Watch out for hoodlum fish

February 16, 2018

Kevin Tyler says Lake Eildon is worth a try for trout, redfin, yellowbelly and cod.

It has been a right royal week of fishing, with the word from most of the coastline and even as far south as Flinders Island reporting an upsurge in the numbers of yellow tail kingfish coming on the bite.

But while most fish have been rat size — slightly more than 60cm — pound for pound kingfish, as I have said in the past, have got more fight than just about any other fish in the sea.

While they can grow more than a metre in length, the average size is about 60cm to 70cm. They travel in schools, smashing through bait fish, and they can double their size in just one season.

Kingfish like to hang around structure and schools can be found around reefs and ridges. They will take live bait and knife jigs and other lures as well as whole squid or even fresh fish fillets.

They rightfully carry the nick name of ‘hoodlum’ because they fight dirty, always trying to break gear and drag lines along the reefs, which are their home, and they never stop fighting.

This week I have received reports of kingfish being caught off Flinders Island by a group from Shepparton who spent the weekend at Lady Baron. They were also biting off Port McDonald and Portland along the Victorian coastline and north to Eden, Merimbula and Narooma.

Rod Lawn and Peter Smallwood from Adamas Fishing Charters at Queenscliff said while catches of kingfish around the heads had slowed down, there were days when they appeared under schools of salmon and spooled unwary anglers targeting salmon.

The bag limit for kingfish is just five fish per person and catching five of these hoodlums will be enough to tire any unfit angler to the point of trying their luck on less active fish. Incidentally, kingfish is an excellent table fish.

Across our region it has been another week of good results with one pair of anglers bagging out on yellowbelly while fishing the Goulburn River between Toolamba and Murchison. Most fell to live shrimp along with an occasional cheese bait.

I was told about one fish that managed to straighten the hook and escape. Unfortunately, the angler did not see this fish, so they are saying it must have been a monster cod. Although at another spot they hooked and landed a jumbo sized carp.

Cod are still falling to surface lures in the Broken River fished mainly on dusk, and I did see an image of a nice sized fish caught and released by one angler who regularly fishes the Broken.

Action at Mulwala is continuing to provide anglers with cod and yellowbelly, mainly around the trees that follow the old river bed, and also close to the bank. Bait fishing and spinner baits are being used with equal results.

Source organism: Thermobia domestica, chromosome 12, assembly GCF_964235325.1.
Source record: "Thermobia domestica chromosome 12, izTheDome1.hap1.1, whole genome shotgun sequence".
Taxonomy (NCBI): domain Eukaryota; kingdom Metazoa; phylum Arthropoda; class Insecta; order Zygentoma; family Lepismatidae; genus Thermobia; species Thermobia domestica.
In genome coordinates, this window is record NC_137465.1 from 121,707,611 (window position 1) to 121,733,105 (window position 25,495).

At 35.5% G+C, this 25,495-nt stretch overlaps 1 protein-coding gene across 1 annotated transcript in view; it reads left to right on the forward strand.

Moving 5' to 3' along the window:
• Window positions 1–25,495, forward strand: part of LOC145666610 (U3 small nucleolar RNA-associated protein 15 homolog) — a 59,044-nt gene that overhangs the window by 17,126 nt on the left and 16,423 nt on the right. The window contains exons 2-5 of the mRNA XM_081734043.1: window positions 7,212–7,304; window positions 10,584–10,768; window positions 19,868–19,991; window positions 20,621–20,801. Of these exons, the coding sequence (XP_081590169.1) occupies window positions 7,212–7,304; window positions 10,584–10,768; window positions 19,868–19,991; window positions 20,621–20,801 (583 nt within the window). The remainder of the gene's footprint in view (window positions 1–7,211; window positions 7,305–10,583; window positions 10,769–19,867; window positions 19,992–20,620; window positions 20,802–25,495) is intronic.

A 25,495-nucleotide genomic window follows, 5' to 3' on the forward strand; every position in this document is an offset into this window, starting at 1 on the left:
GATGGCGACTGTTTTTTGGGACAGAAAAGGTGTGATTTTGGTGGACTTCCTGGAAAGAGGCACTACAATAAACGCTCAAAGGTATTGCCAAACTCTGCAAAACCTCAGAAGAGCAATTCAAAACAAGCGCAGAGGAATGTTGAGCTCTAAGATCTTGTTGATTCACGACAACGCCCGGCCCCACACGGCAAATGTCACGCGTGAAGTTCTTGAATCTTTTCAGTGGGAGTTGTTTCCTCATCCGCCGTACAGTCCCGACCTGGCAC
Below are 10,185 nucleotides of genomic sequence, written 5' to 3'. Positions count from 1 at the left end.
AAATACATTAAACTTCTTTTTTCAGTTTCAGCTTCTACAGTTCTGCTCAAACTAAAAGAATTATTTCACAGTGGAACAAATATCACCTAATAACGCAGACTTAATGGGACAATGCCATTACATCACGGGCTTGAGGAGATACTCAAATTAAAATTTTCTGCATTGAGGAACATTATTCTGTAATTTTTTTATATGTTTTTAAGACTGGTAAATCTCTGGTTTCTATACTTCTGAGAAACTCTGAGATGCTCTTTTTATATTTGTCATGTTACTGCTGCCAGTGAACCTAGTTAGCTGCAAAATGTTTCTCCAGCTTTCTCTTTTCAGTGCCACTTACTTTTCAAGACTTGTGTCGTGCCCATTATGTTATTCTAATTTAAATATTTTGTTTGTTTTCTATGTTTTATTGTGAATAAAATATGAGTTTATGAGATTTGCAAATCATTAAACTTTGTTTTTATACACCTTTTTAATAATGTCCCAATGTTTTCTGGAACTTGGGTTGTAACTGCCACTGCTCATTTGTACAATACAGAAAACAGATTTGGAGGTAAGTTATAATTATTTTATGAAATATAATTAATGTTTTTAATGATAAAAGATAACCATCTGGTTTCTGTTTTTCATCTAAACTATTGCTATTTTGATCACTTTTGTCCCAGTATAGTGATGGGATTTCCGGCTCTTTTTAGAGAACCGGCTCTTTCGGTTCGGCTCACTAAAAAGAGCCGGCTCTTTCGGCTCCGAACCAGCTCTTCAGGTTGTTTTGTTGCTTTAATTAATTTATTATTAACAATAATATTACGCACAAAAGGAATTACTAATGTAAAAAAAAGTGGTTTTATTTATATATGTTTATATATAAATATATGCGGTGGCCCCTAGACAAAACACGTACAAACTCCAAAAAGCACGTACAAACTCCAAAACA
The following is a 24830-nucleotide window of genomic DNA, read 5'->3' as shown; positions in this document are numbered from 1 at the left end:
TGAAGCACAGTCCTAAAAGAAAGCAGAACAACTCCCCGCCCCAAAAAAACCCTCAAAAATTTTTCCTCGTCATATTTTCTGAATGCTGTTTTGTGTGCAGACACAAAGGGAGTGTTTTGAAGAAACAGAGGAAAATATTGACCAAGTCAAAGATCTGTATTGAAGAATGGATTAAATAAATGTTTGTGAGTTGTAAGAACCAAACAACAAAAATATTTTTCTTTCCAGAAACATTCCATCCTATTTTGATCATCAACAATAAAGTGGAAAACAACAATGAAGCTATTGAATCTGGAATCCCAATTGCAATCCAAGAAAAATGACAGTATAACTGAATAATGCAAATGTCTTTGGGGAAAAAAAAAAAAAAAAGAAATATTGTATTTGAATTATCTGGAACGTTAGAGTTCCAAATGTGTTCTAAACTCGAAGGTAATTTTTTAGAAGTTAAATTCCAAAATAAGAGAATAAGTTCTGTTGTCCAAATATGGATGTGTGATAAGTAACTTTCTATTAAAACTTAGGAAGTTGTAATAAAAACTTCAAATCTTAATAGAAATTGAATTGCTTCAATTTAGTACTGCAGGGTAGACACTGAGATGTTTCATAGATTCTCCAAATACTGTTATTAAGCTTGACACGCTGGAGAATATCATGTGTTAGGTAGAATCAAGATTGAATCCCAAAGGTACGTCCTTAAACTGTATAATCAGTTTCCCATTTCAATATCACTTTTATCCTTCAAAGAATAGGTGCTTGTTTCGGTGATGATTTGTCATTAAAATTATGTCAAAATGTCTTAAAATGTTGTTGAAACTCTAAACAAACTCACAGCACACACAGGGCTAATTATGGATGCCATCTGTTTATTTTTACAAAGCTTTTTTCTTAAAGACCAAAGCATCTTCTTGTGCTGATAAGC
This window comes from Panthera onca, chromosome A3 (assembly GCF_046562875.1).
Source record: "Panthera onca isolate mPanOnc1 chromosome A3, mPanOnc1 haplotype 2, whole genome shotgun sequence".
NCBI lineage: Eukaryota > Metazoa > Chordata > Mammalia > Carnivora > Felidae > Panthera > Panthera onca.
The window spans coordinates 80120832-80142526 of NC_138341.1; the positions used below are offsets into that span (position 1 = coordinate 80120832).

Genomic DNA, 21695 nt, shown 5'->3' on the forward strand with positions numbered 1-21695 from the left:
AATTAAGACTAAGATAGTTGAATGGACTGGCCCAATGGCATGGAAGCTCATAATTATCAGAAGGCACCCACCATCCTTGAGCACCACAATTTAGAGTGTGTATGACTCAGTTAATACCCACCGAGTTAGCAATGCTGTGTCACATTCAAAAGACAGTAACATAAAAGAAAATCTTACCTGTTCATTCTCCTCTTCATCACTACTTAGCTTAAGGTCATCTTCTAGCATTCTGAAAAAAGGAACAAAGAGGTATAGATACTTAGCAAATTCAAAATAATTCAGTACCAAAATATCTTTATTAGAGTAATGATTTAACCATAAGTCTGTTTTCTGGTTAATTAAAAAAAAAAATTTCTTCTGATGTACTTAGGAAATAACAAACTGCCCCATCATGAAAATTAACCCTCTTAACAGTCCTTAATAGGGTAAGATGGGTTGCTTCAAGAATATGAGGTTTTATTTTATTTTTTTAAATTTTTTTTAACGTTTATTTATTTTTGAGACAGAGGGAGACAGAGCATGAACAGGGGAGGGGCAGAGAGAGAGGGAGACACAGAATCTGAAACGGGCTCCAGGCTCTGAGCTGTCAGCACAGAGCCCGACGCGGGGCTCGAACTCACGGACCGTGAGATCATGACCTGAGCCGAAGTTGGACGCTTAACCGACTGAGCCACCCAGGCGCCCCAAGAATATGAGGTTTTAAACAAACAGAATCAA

Other spots worth a try include Waranga Basin for redfin and Lake Eildon for trout, redfin, yellowbelly and cod. Lake Dartmouth is still fishing well for trout; both rainbow and brown are being caught mainly by anglers fishing early morning and using down riggers later in the day.

A trip to the north east to fish the rivers and streams is still worthwhile. Wading the water and casting both bait and lures is getting results. Some of the best baits to use are black crickets and grasshoppers; their slightly heavier weight makes casting to a spot much easier.

Briefly along the coast, Rod and Peter said they were catching whiting, flathead and salmon as well as pinky snapper and trevally. They said off Barwon Heads good sized flathead were taking bait and soft plastics.

Hastings on Western Port is also fishing well and some good hauls of pinky snapper have been taken along the edge of the shipping lane, while gummy shark have been caught in the deep water on dusk near Cowes.

At Eden John Liddell said reef fishing was the go at the moment with snapper and morwong being caught along the coast as far south as Green Cape. He said kingfish were also on the bite while flathead were being caught along the sandy bottom between the reefs.

At Narooma Graham Cowley reported the same with kingfish, mainly between the bar and the northern end of Montague Island, and snapper and morwong biting on the inshore reefs.

He said when it was too rough to go off shore, fishing in the lake provided anglers with another alternative, with bream and flathead falling to lures and soft plastics around the oyster leases.

Paul my favourite butcher and a group of mates will be heading down to see James Luddington at Flinders Island this weekend. James said they can expect plenty of flathead but the gummy shark have been small in numbers.

On the brighter side they can expect to get among kingfish and, according to my Anglers Almanac, it should be red-hot fishing all weekend through until next Wednesday.

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